Instead, follow these recommendations by Cian Heasley, Security Consultant at Adarma:

“Passwords should contain at least 10 characters and include a combination of special characters, as well as upper-case and lower-case letters, and numbers. Having said this, the rule of thumb when it comes to passwords is that you should never reuse them. Reusing passwords is a massive red flag and can leave users’ accounts susceptible to being compromised.” 

Ensure Encryption for Extra Sensitive Documents 

If you share PDFs containing extra sensitive information like tax details, financial information, physical addresses, Social Security numbers, and medical information, add extra encryption on top of a password. Passwords are only the first line of defense against cyber criminals. Adding encryption is a stronger, more advanced layer of protection. 

Only Share Passwords Securely   

To keep your PDFs and their passwords safe, you must ensure you share them securely. This means not sharing them in the same email or message where you have attached the locked PDF. A good way of sending a password securely is by password-protecting your emails or sharing the password verbally in person. 


Frequently Asked Questions (FAQs)

How do I password-protect a PDF for free?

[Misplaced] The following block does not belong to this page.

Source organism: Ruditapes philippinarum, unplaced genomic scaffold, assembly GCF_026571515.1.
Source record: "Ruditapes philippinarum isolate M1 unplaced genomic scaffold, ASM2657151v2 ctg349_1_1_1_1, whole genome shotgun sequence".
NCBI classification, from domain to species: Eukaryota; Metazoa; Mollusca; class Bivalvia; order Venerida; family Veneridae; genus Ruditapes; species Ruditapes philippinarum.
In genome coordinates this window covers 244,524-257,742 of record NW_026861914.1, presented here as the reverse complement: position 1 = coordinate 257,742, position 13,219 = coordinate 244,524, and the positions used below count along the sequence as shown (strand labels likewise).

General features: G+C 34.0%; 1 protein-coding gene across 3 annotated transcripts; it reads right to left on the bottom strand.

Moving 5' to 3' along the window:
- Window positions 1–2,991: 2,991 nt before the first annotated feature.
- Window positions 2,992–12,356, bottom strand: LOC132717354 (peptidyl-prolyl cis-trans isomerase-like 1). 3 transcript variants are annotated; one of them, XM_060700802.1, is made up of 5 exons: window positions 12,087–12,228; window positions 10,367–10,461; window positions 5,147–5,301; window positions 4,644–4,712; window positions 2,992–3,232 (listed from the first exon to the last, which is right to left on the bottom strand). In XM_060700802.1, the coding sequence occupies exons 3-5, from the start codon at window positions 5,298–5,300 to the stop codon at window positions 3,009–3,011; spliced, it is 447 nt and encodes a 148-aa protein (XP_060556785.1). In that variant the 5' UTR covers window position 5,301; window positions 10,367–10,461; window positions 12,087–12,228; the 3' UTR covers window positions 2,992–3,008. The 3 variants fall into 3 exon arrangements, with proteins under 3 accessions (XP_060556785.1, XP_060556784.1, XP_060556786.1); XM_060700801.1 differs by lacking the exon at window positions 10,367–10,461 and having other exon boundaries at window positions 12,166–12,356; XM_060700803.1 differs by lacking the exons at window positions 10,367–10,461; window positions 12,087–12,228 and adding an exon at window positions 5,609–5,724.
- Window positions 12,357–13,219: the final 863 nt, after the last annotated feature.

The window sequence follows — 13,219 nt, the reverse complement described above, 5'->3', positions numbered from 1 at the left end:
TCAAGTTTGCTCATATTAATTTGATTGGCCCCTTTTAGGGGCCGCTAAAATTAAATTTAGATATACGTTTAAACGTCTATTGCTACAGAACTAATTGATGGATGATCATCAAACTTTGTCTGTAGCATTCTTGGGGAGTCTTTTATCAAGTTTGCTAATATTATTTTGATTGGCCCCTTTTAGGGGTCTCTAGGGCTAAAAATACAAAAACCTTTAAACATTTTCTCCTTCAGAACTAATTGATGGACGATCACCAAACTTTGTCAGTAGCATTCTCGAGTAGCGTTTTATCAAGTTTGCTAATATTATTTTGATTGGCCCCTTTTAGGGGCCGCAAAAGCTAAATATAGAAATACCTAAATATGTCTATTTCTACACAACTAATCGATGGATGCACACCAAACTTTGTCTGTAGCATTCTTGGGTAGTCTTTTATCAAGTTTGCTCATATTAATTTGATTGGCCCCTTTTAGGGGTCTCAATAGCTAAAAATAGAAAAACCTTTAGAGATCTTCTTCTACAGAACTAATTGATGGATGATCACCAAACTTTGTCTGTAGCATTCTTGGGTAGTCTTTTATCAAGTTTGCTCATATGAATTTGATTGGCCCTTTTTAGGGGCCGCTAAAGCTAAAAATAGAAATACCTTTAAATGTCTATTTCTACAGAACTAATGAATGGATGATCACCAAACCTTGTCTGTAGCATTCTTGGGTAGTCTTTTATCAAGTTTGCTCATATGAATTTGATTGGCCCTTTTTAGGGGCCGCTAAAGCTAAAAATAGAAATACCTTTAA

You can password-protect your PDF for free using Adobe Acrobat, Dropbox, PDFEncrypt, PDF24 or PDF2Go. 

How do I password-protect a PDF without Acrobat?

If you don’t have Adobe Acrobat, you can use other free apps like Dropbox or PDFEncrypt.

Can I password-protect a PDF in Google Docs?

Google Docs does not offer password-protect features, but there are some ways around this. Download your Google Doc as a PDF and use the methods mentioned above, or you can save the PDF to your Google Drive. In Google Drive, you can open the PDF toolbox to add a password to the PDF. 

Is there an app to lock PDFs with a password?

Yes, you can use Adobe Acrobat, Dropbox, PDFEncrypt, PDF24 and PDF2Go.

How do I know if a PDF is password-protected?

If you use Adobe Reader, check for password protection under the “Security” tab, or you can try opening the PDF yourself to see if it asks you for a password.

If you need to send someone sensitive information via a PDF, you want to ensure no one else can access this information. While PDFs are secure because you can’t edit them, you still need to add some security, like password protection. 

Adding password protection to your PDF document is easy. In this guide, we’ll show you how to password-protect your PDF with free password-protection tools, plus, we’ll share some helpful tips on password protection for your PDF. 


Key Takeaways 

  • You should password-protect your PDFs to maintain data security and confidentiality, limit data editing and maintain compliance.

  • Add a password to your PDF using Adobe Acrobat, Dropbox, PDFEncrypt, PDF24 or PDF2Go.

  • When setting a password, ensure it’s not simple and that you’re sharing it securely.  


5 Free Ways to Password-Protect Your PDFs